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Recent Articles

  • No, Estimates Are Not Evil

    No, estimates are not evil. I beg you not to limit yourself to trying to categorize estimates as entirely good or entirely evil. I don’t have the energy to argue with people who limit themselves to such superficial analysis. This nonsense tires and bores me, so please let’s move on.

  • Redirect Permanent

    Just a little note to tell you this blog has now completely moved to its new home. I hope you find it nicer, especially more mobile-friendly. Feel free to click here to tell me about any problems or annoyances and I’ll do what I can to improve things.

  • Do We Need A New Word For 'Velocity'?

    I don’t know whether we need a new word for “velocity”, but I would like to see more people using the concept of velocity for better purposes than merely to decide how big a stick to beat the programmers with. Given this behavior, I both understand and support the impulse to find a different word.

  • A Farewell to #NoEstimates

    So it seems that in order to enjoy some peace and quiet in 2016 and beyond, I have to give up #NoEstimates. Frankly, I find the whole situation silly, but I no longer get enough value from the hashtag and surrounding discussions to justify the psychic cost. And so it goes.

  • Should We Even Debate Refactoring With Stakeholders?

    Do stakeholders ever need even to hear the word “refactoring”? At all? Can’t we just consider it “part of the job of building software”? If we seek permission to refactor, then shouldn’t we also seek permission to use “if” statements? How extreme a view is this?

  • Extreme Programming Is People!

    I needed to remind myself that Extreme Programming, and indeed any approach to agile software development, focuses on real people solving real problems, and not merely on targets for a change agent’s work, no matter how well-meaning that change agent might be.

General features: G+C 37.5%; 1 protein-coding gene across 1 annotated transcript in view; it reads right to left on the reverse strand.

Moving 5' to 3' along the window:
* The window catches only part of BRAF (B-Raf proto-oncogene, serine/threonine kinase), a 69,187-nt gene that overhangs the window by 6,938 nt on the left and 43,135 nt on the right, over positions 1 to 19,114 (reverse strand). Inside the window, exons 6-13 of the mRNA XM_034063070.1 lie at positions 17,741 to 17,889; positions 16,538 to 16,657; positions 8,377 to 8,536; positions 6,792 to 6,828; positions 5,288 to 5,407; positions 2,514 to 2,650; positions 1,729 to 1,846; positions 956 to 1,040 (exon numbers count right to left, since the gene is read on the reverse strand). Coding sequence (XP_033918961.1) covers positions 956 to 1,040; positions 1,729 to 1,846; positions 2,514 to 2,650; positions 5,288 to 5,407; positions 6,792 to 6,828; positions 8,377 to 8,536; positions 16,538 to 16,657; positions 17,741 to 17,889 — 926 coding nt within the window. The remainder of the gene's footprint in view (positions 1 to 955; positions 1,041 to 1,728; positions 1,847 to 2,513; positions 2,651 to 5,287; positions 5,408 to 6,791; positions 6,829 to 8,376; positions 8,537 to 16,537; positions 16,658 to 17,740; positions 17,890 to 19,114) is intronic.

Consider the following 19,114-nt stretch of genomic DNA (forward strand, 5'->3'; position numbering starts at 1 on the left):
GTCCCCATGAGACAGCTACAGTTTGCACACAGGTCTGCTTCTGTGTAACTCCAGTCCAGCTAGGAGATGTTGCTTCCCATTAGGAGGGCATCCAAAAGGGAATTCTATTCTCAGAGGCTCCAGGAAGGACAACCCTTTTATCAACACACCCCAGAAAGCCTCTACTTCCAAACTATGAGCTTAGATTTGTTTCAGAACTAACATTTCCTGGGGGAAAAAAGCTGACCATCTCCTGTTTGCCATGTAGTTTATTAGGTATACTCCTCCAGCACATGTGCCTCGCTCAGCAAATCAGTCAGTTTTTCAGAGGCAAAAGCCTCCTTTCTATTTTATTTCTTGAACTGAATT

• Stop Giving Away Your Greatest Advantage at Work

    There’s a good chance that you’re working too hard right now. Well, maybe not right now, because you’re reading this sentence, so perhaps these days. I’d bet there’s a very good chance that you’re working too hard these days, and you should consider stopping.

  • Slamming the Snooze Button on Work

    I read a lot these days about finishing things. I seem to have more trouble starting things than finishing them. At least one of my readers feels the same way. So what do we do when we’re clearly avoiding starting certain tasks?

  • Stop Future Work From Hanging Over Your Head

    When I started exploring the Getting Things Done approach to managing work, I didn’t realize the transformative power of getting things out of my head and into a trusted system. I can’t think of any other single thing that I can teach to another person that has the potential not only to improve productivity, but much more importantly, help that person feel much more at ease with work. One obstacle to this ease comes from worrying about tasks that you need to start at some point in the future, but can’t or shouldn’t start yet. Fortunately, I have moved this obstacle out of my way, with the help of two handy tools.

  • When You're Buried in Email

    I find myself buried in email from time to time. In the past, when I finally took the time to dig myself out from under my backlog, I felt anxious or overwhelmed because it felt like new, potentially-urgent email kept flooding in while I was trying to catch up. This reminded me of my bad old days as a programmer, when bugs (as I called them then) seemed to flow in as quickly as I thought I was fixing them. The boat always feels like it’s at the point of sinking. After experiencing this a few times, the thought of trying to swim against this tidal wave of new email worsened my email-related anxiety, encouraging me to delay opening my email client even further, and creating a positive feedback loop of pain and suffering.